He then worked as a designer and illustrator to Marcus Ward [note: should be “Wood”] and Company. Later became Chief Designer with Eyre and Spottiswood, and remained for four and a half years. He practised repoussé work, wood carving, enamelling and modelling, and produced some fine panels in modelled glass [note: should be “gesso” ] with mother-of-pearl inlay. Exhibited at the R.A., R.E., in the provinces and at the Paris Salon.
He was Design Master at Blackheath Art School, Headmaster of the Onslow College Art School, Chelsea, and Headmaster, Goldsmith’s Institute, 1895-1925. Member of the Arts and Crafts Society, also the Art Workers’ Guild, and was elected A.R.E. 1909, R.E. 1924. Made continental tours working on town scenes with the emphasis on architecture, and also visited and painted in Australia about 1910. He was friendly with Brangwyn, Clausen, Drury and East.
Lived in London and died on 2nd October 1941.
Source: “Dictionary of British Artists working 1900-1950” by GRANT. M WALTERS,
Art nouveau design for an embroidered chair back by Robert Anning Bell.
Victorian painter Robert Anning Bell 1863–1933 was an English artist, figure painter, sculptor of reliefs, illustrator and designer of mosaics and stained glass most notably for Westminster Cathedral.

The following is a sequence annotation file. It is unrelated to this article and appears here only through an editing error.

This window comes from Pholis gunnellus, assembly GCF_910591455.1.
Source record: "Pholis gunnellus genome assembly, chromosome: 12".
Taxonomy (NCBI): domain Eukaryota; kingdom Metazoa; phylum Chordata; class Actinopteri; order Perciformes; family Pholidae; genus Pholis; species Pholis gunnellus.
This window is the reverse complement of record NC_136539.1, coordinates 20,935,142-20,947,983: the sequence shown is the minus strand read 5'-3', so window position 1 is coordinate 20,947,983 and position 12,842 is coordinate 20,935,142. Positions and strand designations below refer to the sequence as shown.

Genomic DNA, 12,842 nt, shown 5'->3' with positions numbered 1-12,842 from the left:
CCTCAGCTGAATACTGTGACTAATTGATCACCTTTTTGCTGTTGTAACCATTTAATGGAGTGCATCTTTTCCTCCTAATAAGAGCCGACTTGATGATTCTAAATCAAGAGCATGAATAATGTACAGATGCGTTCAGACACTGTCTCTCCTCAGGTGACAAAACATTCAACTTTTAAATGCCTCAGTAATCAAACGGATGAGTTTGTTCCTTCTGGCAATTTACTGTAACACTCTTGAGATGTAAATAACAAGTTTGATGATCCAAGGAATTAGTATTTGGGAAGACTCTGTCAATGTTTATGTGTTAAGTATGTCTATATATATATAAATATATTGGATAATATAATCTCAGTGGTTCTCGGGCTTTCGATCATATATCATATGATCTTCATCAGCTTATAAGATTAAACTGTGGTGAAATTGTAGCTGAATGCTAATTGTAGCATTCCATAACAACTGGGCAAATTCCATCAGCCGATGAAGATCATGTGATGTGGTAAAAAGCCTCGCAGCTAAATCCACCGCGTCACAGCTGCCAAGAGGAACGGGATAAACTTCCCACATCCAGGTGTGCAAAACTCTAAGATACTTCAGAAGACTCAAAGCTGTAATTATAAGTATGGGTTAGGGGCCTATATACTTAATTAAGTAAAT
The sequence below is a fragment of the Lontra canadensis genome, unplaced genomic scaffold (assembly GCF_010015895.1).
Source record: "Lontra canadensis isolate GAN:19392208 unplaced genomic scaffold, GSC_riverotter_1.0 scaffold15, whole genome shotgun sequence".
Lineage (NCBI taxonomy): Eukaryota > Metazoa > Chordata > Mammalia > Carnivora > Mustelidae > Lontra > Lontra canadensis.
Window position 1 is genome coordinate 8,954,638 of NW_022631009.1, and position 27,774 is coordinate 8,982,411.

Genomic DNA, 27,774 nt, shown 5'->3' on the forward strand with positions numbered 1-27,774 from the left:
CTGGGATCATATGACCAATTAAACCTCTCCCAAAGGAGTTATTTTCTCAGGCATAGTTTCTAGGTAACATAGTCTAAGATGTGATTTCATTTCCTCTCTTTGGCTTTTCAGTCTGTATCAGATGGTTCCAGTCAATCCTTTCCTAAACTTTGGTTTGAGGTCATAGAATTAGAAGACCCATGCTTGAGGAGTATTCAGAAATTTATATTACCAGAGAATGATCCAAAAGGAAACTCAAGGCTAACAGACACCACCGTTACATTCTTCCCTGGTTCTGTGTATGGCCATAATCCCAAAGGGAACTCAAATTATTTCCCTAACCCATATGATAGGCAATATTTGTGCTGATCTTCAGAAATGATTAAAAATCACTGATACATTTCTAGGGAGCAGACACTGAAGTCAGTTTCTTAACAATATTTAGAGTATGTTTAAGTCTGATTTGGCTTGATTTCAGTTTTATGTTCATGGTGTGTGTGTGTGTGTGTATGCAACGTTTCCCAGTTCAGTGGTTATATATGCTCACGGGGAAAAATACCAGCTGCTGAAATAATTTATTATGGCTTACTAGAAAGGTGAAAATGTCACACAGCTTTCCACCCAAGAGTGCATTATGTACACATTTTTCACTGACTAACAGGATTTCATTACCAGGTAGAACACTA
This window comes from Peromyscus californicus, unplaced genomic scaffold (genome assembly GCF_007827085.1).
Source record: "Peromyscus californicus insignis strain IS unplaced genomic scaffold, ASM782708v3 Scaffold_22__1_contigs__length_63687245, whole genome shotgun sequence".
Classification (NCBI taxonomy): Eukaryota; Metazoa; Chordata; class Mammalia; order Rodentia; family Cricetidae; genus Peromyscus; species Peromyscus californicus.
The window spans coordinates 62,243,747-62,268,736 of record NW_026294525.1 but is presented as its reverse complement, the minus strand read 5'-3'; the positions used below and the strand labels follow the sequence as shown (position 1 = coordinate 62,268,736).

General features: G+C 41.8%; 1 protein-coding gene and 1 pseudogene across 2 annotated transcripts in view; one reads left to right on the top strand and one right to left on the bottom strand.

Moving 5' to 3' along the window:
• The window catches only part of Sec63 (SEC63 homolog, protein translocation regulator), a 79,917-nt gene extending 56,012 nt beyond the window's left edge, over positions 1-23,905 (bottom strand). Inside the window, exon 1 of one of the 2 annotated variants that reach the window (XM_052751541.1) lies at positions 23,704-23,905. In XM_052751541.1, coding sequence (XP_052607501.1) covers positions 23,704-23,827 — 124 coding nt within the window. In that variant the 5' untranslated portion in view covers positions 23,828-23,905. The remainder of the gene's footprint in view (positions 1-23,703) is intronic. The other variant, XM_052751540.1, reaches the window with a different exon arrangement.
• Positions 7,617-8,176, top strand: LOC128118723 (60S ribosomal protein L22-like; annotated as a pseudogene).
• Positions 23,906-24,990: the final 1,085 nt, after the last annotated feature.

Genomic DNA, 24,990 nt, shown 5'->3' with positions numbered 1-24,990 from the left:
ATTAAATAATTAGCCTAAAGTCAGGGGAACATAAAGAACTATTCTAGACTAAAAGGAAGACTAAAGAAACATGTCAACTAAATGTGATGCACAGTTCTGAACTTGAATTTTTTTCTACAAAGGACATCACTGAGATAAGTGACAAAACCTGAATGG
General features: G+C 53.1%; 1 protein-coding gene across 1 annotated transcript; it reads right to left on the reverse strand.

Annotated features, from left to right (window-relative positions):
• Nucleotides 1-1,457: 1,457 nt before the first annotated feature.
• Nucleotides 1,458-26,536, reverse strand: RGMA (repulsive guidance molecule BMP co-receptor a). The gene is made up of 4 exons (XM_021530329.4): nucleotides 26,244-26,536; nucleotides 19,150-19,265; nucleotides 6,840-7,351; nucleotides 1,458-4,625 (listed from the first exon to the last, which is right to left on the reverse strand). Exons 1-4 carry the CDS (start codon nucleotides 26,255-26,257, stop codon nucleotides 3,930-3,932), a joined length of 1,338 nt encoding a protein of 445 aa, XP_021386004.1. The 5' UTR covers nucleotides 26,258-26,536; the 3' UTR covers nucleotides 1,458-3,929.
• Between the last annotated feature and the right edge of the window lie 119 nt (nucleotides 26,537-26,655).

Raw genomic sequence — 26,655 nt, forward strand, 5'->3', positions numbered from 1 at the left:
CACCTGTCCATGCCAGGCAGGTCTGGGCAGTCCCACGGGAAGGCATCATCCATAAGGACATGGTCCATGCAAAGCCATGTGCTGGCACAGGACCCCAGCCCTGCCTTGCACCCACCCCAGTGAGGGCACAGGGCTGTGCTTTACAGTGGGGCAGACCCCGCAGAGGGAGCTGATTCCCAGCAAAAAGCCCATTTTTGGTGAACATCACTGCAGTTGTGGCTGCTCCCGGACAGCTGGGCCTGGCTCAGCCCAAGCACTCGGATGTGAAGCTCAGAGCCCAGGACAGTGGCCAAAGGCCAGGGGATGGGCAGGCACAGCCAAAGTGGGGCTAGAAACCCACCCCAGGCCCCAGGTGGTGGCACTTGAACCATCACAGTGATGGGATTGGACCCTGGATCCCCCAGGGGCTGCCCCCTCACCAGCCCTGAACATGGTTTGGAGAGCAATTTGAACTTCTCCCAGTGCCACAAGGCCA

Dream Days by Kenneth Grahame 1898
” Dies Irae. ” An Illustration to Kenneth Grahame`s ” Dream Days.” By Maxfield Parrish. (From the original in the possession of John Lane, Esq.) Dream Days is a collection of stories by the English writer Kenneth Grahame, which was first published in 1898. Best known for the story contained therein, the dragon did not want to fight (The Reluctant Dragon). The dragon did not want to fight tells the story of a friendship between a little boy and a gallant, poems writing dragon, who had settled in the hill country of Berkshire and blissful legally ignorant as alerting its presence in the local villages is taken. It is up to the boy to ensure that the expected arrival of Saint George does not bring about the destruction of his new friend. This most famous of the stories was filmed in 1941 as an episode titled The Reluctant Dragon by The Walt Disney Company. Dies irae (lat. “Day of Rage”, often in the medieval Latin form This ire) is the beginning of a medieval hymn of the Last Judgment, which was sung from the 14th century to 1970 in the Roman liturgy as a sequence of requiem. The text was approved by the Council of Trent (1545-1563) as an integral part of the funeral mass. Today it can – in use of older books of hours – in the last week of the liturgical year and All Souls Day “ad libitum” are sung in the Liturgy of the Hours. As the author is traditionally regarded Thomas of Celano, a friend and biographer of Francis of Assisi; this attribution is disputed. The hymn has an alternating accentuating meter, thus trochee on.